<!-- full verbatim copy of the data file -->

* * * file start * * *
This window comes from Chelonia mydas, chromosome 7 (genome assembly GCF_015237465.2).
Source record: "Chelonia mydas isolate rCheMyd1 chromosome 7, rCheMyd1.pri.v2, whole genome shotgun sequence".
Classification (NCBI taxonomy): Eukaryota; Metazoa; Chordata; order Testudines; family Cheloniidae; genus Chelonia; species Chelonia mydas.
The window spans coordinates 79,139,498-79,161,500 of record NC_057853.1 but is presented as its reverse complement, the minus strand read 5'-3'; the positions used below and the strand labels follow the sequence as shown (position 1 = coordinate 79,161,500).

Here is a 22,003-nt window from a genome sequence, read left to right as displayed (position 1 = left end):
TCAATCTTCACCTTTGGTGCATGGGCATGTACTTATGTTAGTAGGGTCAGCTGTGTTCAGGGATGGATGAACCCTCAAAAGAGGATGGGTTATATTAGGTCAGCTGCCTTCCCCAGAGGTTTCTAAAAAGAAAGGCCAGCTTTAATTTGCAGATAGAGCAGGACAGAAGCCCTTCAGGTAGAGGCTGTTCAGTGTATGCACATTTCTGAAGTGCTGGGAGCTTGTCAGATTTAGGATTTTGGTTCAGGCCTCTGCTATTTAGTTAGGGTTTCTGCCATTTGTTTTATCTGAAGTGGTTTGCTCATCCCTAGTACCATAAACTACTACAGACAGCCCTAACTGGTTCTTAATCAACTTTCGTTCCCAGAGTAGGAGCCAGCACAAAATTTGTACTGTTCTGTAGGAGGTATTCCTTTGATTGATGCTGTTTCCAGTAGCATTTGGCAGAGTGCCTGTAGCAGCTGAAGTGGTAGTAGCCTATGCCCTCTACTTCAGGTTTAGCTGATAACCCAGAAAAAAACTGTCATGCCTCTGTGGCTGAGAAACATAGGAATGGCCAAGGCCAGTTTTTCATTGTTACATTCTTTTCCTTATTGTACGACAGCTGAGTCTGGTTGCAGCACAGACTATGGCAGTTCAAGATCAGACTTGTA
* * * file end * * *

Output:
This window comes from Chelonia mydas, chromosome 7 (genome assembly GCF_015237465.2).
Source record: "Chelonia mydas isolate rCheMyd1 chromosome 7, rCheMyd1.pri.v2, whole genome shotgun sequence".
Classification (NCBI taxonomy): Eukaryota; Metazoa; Chordata; order Testudines; family Cheloniidae; genus Chelonia; species Chelonia mydas.
The window spans coordinates 79,139,498-79,161,500 of record NC_057853.1 but is presented as its reverse complement, the minus strand read 5'-3'; the positions used below and the strand labels follow the sequence as shown (position 1 = coordinate 79,161,500).

Here is a 22,003-nt window from a genome sequence, read left to right as displayed (position 1 = left end):
TCAATCTTCACCTTTGGTGCATGGGCATGTACTTATGTTAGTAGGGTCAGCTGTGTTCAGGGATGGATGAACCCTCAAAAGAGGATGGGTTATATTAGGTCAGCTGCCTTCCCCAGAGGTTTCTAAAAAGAAAGGCCAGCTTTAATTTGCAGATAGAGCAGGACAGAAGCCCTTCAGGTAGAGGCTGTTCAGTGTATGCACATTTCTGAAGTGCTGGGAGCTTGTCAGATTTAGGATTTTGGTTCAGGCCTCTGCTATTTAGTTAGGGTTTCTGCCATTTGTTTTATCTGAAGTGGTTTGCTCATCCCTAGTACCATAAACTACTACAGACAGCCCTAACTGGTTCTTAATCAACTTTCGTTCCCAGAGTAGGAGCCAGCACAAAATTTGTACTGTTCTGTAGGAGGTATTCCTTTGATTGATGCTGTTTCCAGTAGCATTTGGCAGAGTGCCTGTAGCAGCTGAAGTGGTAGTAGCCTATGCCCTCTACTTCAGGTTTAGCTGATAACCCAGAAAAAAACTGTCATGCCTCTGTGGCTGAGAAACATAGGAATGGCCAAGGCCAGTTTTTCATTGTTACATTCTTTTCCTTATTGTACGACAGCTGAGTCTGGTTGCAGCACAGACTATGGCAGTTCAAGATCAGACTTGTA